# Ordinal Value Set

An Ordinal Value Set is a value set of ordinal numbers that specified position of a sequence of numbers.

**Context:**- It can be represented by a List Data Structure.

**Example(s):**`{big, medium, small}`

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**Counter-Example(s):**- an Integer Set.

**See:**Ordered Set, Ordinal Scale.

## References

### 2016

- (Wolfram Mathworld, 2016) ⇒ Weisstein, Eric W., Retrieved 2016-6-19 "Ordinal Number." From MathWorld--A Wolfram Web Resource. http://mathworld.wolfram.com/OrdinalNumber.html
- In common usage, an ordinal number is an adjective which describes the numerical position of an object, e.g., first, second, third, etc.
In formal set theory, an ordinal number (sometimes simply called an "ordinal" for short) is one of the numbers in Georg Cantor's extension of the whole numbers. An ordinal number is defined as the order type of a well ordered set (Dauben 1990, p. 199; Moore 1982, p. 52; Suppes 1972, p. 129). Finite ordinal numbers are commonly denoted using arabic numerals, while transfinite ordinals are denoted using lower case Greek letters.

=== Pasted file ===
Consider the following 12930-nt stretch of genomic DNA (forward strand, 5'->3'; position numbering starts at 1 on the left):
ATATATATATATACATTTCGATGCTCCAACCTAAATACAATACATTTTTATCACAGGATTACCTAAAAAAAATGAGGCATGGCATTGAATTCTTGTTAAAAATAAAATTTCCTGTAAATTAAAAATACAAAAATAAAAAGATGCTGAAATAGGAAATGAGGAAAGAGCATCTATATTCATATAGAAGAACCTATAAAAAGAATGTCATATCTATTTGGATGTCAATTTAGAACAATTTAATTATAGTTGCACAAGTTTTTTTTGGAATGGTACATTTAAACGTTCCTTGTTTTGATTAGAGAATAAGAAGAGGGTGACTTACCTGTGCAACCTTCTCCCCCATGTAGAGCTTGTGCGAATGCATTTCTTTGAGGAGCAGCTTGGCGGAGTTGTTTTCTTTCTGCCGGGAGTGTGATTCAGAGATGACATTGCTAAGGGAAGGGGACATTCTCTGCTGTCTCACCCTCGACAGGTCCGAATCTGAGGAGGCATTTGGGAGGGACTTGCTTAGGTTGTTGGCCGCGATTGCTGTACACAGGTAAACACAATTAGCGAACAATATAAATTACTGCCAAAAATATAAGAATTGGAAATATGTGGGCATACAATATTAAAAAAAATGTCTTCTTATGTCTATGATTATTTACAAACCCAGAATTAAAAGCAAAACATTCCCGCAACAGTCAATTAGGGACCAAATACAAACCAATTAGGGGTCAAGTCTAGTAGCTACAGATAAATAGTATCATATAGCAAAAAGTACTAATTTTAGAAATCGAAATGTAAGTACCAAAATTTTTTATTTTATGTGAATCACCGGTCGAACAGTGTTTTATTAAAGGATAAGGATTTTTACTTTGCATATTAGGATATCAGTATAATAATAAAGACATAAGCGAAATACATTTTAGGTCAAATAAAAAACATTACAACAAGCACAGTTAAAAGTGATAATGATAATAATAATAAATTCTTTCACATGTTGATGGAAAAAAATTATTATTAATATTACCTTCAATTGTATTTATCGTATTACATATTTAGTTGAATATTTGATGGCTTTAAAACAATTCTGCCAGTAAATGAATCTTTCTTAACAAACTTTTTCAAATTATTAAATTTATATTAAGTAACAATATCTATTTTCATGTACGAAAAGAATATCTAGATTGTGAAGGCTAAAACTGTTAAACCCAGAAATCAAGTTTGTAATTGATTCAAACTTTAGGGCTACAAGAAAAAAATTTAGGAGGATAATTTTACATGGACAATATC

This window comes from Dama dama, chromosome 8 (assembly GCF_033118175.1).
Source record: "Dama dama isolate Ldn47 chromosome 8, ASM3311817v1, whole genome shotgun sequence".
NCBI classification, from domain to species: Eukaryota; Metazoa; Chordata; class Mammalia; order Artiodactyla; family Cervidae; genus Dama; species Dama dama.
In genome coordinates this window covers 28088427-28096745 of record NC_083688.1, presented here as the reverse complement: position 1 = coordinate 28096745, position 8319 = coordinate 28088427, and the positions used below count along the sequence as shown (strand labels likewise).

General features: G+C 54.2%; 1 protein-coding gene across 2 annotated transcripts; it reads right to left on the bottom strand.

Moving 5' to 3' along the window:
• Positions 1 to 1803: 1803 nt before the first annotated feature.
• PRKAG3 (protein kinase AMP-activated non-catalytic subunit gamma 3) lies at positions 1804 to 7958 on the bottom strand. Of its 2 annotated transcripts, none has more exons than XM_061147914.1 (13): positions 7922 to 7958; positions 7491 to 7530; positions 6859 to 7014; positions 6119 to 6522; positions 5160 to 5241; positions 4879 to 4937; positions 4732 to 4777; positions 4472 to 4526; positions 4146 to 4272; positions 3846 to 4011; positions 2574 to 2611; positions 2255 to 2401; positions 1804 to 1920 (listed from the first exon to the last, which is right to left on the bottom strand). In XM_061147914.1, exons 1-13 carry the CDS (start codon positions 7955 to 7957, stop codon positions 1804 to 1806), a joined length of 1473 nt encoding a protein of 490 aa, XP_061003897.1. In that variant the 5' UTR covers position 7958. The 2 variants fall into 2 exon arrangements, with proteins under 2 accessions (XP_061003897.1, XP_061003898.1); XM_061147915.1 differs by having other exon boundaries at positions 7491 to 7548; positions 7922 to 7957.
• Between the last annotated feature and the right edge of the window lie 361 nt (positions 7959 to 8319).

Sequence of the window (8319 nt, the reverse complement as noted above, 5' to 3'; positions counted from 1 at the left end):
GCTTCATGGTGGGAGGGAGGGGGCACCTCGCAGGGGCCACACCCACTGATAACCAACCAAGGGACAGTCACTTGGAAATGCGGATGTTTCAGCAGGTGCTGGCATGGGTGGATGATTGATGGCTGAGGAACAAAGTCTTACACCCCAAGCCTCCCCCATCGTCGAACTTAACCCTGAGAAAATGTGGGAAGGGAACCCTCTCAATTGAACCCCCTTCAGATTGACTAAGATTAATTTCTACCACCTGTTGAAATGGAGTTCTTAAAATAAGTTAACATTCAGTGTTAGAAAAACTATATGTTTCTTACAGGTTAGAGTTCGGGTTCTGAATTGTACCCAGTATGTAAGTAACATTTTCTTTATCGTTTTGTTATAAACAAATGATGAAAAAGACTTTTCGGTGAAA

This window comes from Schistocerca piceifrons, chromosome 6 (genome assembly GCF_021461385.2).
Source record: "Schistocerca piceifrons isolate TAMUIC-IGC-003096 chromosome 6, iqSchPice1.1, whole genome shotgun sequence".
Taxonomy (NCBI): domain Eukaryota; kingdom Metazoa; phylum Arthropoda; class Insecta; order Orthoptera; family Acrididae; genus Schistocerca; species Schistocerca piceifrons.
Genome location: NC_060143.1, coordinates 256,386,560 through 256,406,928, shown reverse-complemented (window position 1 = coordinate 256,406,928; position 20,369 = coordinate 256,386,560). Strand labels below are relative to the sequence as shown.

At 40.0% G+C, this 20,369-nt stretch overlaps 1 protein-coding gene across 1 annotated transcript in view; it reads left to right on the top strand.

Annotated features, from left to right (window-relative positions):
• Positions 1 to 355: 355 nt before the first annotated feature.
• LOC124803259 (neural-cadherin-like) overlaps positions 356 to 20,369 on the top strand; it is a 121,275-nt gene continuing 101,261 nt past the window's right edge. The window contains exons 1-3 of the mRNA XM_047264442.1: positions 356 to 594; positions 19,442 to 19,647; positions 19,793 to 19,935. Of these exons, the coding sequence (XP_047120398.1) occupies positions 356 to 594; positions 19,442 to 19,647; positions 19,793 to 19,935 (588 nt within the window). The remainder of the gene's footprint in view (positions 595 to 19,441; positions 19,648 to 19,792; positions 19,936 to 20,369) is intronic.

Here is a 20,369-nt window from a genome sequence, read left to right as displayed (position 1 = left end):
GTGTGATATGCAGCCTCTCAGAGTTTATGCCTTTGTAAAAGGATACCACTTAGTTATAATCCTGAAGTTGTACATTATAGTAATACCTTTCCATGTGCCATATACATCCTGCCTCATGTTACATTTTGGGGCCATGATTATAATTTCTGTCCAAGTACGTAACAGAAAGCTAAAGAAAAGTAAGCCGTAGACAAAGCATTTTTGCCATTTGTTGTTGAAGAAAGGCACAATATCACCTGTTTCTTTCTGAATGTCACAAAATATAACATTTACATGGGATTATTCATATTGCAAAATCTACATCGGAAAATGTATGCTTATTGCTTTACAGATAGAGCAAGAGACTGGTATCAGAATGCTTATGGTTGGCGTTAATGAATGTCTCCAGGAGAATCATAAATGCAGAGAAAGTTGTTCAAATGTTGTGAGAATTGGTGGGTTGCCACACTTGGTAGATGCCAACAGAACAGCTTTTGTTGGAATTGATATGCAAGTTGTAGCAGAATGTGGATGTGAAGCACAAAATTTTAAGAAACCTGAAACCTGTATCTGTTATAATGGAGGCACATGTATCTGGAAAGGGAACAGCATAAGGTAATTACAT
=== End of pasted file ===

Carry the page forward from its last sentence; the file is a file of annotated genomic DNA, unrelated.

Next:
It is easy to see that every finite totally ordered set is well ordered. Any two totally ordered sets with k elements (for k a nonnegative integer) are order isomorphic, and therefore have the same order type (which is also an ordinal number). The ordinals for finite sets are denoted 0, 1, 2, 3, ..., i.e., the integers one less than the corresponding nonnegative integers.

- In common usage, an ordinal number is an adjective which describes the numerical position of an object, e.g., first, second, third, etc.